By: Rex Fuller President of Western Oregon University
Recently, my letter providing background on the higher education funding process appeared in the Western Journal. As a reminder, we are facing a budget shortfall and are considering three areas in which to make up the financial gap: raising tuition, cutting budgets and tapping one-time reserve funds. Today, I’d like to look ahead to what the changing funding landscape could mean for students.
We are committed to doing everything in our power to restrict tuition increases. There has been extensive conversation in an attempt to limit the rise this year, with groups such as the Board of Trustees and the Student Tuition Advisory Committee weighing in on the discussion.
Although the state budget for the next biennium likely won’t be decided until July, it appears the Legislature is unlikely to provide anything close to the funds we’ve requested. This means tuition will increase between 5 and 10 percent, which is an additional $8 to $16 per credit hour for students on the Traditional Plan. Currently enrolled students on the Tuition Promise plan are unaffected.
Another part of our plan to offset budget shortfalls is cutting costs across campus. I have asked all departments to propose reductions of 5 and 10 percent, and these suggestions will be presented to the University Budget Committee. I view this as an opportunity for all department heads to reassess their expenditures, staffing levels and course offerings. Throughout the process, our focus will remain on our shared goal: seeing our students obtain their degrees and become valuable members of their communities.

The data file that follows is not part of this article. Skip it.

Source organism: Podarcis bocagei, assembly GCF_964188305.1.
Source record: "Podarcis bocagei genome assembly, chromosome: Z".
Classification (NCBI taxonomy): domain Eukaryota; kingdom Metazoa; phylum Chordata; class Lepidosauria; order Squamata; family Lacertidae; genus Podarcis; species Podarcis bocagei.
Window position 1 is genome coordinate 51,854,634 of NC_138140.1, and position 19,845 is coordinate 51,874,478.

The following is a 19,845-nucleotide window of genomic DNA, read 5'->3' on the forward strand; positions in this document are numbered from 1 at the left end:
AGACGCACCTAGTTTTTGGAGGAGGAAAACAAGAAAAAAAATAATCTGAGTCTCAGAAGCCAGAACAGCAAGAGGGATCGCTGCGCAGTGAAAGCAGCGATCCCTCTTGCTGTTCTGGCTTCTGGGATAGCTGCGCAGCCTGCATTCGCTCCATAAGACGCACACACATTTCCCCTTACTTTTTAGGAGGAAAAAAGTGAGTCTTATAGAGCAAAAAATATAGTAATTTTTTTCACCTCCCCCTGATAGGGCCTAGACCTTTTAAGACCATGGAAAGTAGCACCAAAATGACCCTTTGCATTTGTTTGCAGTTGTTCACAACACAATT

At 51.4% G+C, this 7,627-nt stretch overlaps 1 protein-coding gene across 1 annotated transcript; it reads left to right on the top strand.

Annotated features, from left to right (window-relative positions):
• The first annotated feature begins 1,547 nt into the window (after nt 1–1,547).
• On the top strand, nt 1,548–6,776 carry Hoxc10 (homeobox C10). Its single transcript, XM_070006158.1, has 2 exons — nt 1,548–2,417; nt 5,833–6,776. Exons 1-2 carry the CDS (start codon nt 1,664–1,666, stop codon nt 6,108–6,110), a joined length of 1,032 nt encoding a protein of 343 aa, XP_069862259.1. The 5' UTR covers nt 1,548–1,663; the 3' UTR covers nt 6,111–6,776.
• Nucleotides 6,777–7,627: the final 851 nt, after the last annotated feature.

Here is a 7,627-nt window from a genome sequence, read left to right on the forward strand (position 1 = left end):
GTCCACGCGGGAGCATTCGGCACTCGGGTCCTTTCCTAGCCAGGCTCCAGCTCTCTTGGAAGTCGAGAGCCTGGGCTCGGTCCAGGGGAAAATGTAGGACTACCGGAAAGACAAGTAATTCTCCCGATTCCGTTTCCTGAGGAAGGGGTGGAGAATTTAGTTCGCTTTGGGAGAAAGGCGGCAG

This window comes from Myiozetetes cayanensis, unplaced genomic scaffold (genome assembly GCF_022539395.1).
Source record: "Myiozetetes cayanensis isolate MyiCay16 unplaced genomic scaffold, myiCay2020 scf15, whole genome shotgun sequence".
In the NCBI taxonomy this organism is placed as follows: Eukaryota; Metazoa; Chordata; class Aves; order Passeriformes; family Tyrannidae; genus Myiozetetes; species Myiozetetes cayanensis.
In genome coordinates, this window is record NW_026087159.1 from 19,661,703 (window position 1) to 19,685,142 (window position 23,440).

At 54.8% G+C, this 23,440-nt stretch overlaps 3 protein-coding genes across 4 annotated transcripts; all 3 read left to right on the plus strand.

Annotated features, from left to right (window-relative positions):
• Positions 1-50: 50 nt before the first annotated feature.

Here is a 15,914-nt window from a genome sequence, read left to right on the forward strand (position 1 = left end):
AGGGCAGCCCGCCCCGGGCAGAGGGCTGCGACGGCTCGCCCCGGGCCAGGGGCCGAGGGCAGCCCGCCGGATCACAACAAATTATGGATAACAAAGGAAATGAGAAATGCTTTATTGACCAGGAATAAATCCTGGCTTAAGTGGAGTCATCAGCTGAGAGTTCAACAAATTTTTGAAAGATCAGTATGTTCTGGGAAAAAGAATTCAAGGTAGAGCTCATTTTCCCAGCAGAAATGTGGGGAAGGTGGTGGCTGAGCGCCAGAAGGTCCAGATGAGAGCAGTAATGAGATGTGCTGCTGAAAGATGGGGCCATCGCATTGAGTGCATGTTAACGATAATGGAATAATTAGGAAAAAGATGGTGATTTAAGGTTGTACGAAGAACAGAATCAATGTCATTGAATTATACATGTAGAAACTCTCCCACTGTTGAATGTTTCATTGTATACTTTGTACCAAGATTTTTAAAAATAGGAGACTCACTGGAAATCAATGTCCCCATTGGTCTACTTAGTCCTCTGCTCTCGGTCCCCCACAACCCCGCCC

In addition to making budget cuts, tapping our one-time reserve funds for 2017-2018 enables us to keep tuition increases at or below 10 percent.
Because using reserves is not a long-term solution, by 2018-2019 we must develop a budget that is structurally balanced and that does not rely on the continued use of one-time reserves.
Although these measures are unfortunate, I believe adjustments can be made without compromising the mission and strategic initiatives outlined in our strategic plan. Western will always put student success first, no matter what challenges we face.
Again, I invite all of our students to get involved in the fight for more budget dollars from the state and against tuition increases. If you are an Oregon resident, please contact your legislative representative to voice your concerns.
Joining our voices can make a difference for Oregon higher education because together we succeed.
Contact the author at firstname.lastname@example.org
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